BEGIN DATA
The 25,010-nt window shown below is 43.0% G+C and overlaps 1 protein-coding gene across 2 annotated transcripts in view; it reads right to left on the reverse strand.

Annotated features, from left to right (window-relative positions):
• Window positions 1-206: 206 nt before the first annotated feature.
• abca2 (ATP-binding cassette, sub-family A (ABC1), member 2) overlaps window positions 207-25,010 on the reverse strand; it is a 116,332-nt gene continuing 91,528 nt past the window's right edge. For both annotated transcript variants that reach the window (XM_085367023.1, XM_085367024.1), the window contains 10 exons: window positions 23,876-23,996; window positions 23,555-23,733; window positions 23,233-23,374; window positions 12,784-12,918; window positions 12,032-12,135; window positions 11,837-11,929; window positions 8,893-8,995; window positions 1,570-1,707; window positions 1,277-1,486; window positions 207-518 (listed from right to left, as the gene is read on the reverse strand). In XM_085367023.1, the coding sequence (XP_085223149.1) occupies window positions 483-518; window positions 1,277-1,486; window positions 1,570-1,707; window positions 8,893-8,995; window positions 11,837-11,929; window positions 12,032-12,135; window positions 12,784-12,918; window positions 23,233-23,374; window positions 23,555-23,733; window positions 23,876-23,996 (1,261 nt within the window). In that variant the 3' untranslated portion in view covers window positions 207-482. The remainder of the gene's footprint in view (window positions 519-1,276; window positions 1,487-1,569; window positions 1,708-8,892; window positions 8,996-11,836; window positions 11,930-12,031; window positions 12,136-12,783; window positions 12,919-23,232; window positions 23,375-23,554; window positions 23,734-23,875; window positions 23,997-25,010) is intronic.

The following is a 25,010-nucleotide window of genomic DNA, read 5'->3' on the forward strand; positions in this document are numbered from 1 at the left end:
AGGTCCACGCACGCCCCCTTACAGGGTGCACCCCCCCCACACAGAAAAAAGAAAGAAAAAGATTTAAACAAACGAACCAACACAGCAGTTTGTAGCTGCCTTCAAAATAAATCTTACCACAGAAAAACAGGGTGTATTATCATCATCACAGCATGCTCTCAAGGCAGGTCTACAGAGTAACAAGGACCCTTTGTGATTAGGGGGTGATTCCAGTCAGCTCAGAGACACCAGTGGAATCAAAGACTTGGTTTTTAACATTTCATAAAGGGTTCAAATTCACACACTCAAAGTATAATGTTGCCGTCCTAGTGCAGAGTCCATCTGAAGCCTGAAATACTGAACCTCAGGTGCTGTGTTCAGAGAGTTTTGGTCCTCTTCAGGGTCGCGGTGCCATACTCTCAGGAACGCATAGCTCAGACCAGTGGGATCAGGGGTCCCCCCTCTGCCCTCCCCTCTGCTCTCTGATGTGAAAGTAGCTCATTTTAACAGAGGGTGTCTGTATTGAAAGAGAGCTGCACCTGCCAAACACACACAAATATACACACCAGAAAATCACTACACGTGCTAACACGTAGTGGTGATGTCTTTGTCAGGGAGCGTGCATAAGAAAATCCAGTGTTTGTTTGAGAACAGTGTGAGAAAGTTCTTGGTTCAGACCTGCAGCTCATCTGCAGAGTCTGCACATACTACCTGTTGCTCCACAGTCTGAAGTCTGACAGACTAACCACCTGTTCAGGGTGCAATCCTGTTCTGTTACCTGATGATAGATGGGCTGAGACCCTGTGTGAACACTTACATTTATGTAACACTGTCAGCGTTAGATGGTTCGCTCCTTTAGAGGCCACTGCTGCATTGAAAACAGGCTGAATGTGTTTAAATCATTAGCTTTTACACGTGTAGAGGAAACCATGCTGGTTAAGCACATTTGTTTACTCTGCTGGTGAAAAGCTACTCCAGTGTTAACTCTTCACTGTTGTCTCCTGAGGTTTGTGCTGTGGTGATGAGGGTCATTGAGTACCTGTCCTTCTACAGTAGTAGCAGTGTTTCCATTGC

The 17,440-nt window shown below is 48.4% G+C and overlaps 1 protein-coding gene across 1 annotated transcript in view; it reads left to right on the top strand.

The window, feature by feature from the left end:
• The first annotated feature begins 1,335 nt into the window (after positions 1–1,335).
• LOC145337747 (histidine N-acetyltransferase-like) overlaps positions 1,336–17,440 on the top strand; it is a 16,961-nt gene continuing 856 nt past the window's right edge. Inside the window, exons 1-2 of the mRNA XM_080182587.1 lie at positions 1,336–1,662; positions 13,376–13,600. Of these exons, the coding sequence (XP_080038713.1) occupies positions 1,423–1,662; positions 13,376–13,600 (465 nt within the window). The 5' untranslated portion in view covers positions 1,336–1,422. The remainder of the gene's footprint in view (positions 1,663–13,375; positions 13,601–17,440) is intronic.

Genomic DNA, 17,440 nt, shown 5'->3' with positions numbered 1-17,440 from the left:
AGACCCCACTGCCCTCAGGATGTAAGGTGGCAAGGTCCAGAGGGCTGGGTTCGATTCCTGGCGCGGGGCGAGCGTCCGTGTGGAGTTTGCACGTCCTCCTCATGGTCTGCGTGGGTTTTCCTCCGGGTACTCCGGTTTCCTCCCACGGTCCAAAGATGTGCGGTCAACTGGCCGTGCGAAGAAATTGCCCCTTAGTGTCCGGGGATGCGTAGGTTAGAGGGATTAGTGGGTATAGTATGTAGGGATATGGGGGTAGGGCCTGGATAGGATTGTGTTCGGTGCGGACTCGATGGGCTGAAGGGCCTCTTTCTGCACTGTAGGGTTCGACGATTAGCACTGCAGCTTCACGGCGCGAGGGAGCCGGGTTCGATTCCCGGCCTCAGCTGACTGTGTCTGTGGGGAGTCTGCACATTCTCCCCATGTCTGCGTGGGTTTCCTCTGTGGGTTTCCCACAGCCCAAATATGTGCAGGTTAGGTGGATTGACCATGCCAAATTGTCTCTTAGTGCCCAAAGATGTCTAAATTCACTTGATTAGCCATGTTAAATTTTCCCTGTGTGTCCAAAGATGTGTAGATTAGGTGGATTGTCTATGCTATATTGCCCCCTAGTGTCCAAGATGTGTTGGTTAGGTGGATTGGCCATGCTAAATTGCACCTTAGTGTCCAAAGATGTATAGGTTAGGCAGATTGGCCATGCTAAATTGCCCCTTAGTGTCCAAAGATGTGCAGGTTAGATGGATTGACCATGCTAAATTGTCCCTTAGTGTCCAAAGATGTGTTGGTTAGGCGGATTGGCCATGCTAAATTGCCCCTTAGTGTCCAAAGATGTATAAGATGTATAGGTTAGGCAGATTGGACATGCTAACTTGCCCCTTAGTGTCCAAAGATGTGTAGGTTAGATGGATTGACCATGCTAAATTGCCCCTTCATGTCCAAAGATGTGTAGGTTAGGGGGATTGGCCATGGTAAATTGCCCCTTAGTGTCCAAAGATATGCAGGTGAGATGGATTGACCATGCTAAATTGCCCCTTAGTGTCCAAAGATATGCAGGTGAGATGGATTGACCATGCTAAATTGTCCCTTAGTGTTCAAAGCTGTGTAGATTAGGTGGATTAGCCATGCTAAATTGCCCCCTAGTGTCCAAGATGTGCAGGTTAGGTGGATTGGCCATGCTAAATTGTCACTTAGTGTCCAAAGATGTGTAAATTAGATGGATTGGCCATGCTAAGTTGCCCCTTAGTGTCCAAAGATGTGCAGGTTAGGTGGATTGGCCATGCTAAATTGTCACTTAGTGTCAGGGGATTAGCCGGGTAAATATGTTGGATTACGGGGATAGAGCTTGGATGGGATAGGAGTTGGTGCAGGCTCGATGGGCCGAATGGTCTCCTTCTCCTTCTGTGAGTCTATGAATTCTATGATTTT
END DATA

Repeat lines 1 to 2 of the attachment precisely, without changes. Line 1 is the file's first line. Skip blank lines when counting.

The 25,010-nt window shown below is 43.0% G+C and overlaps 1 protein-coding gene across 2 annotated transcripts in view; it reads right to left on the reverse strand.

Annotated features, from left to right (window-relative positions):